The leaves from V. divergens were subjected to surface sterilization according to a protocol described by Petrini (1986). The leaves were fragmented (8 × 8 mm) and deposited on petri dishes containing starch casein agar (SCA) (Mohseni et al., 2013), with nalidixic acid (50 μg/mL) and cycloheximide (50 μg/mL). The plates were incubated at 28°C for 30 days, and were examined daily for the presence of colonies. The actinomycetes isolates were deposited in the Laboratório de Genética de Microrganismos (LabGeM) culture collection, Federal University of Paraná, Brazil (http://www.labgem.ufpr.br/).

Identification

Morphological Analysis

Four different culture media were used to access the macro-morphological characteristics, ISP2—Agar yeast-malt extract; ISP3—Oat Agar; ISP4—Agar Starch and inorganic salts; ISP5—Glycerol Asparagine Agar (Shirling and Gottlieb, 1966). The isolates were streaked on the plates and incubated at 28°C for 21 days. The characteristics evaluated were growth rate, the formation and color of aerial spore mass and substrate mycelia.

Molecular Taxonomy

Total genomic DNA was extracted from 3 day old cultures using the method described by Raeder and Broda (1985). Partial sequence of the 16S rRNA gene was amplified using primers 9F (5′GAGTTTGATCCTGGCTCAG3′) and 1541R (5′AAGGAGGTGATCCAGCC3′), as described by Savi et al. (2016). The PCR product was purified using Exo1 and FastAP enzymes (GE Healthcare, USA), and sequenced using the BigDye® Terminator v3.1 Kit. The products were purified with SephadexG50 and submitted to an ABI3500® automated sequencer (Applied Biosystems, Foster City, CA, USA). Consensus sequences were analyzed and aligned using Mega 6.0 (Tamura et al., 2013) and BioEdit, and compared to sequences available in the GenBank database (http://www.ncbi.nlm.nih.gov/BLAST/). Type strain sequences were found through search in the List of Prokaryotic Names with Standing Nomenclature database (http://www.bacterio.net/). All sequences obtained were deposited in the GenBank, the accession numbers are listed in Table 1. For Bayesian inference analysis, a Markov Chain Monte Carlo (MCMC) algorithm was used to generate phylogenetic trees with posterior probabilities using MrBayesv3.2.6 x86 (Ronquist et al., 2011). GRT evolutionary model was determined using the Akaike Information Criterion (AIC) in R software (R Core Team, 2017) and the phangorn package (Schliep, 2011). Comparisons of sequences with respect to their percentile similarity were estimated using the R software (R Core Team, 2017) and the pegas package (Paradis, 2010).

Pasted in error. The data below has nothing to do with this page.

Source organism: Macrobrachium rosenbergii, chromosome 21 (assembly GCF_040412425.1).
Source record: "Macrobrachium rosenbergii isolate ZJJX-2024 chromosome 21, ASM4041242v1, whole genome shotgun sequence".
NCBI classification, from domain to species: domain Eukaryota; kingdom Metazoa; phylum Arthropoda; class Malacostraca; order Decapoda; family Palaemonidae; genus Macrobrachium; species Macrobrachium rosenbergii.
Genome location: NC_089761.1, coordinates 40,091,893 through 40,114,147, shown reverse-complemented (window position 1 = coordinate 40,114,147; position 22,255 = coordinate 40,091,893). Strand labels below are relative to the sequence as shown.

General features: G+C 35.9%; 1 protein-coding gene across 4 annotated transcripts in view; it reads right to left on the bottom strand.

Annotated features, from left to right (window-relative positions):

TABLE 1
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Table 1. Identification, place, and source of isolation and morphological characteristic of endophytic actinomycetes isolates, morphological characteristics 21 days after inoculation in four different culture media at 28°C.

Antibiotic Sensitivity

The susceptibility of the endophytes to 11 antibiotics, oxacilin (a penicillin), vancomycin (a glycopeptide), chloramphenicol (an amphionicol), meropenem (a carbapenem), streptomycin (an aminoglycoside), tetracycline (a tetracycline), gentamicin (another aminoglycoside), rifampicin (a macrolactam), ampicillin (another penicillins), ceftazidime (a third generation cephalosporin), and nalidixic acid (a quinolone) were evaluated as described by Passari et al. (2015). The analysis was performed considering the isolate sensitive (S) with an inhibition zone > 20 mm, intermediate (I) with an inhibition zone of 10–19.9 mm and resistant (R), if the inhibition zone was between 0.0–9.9 mm (Williams et al., 1989).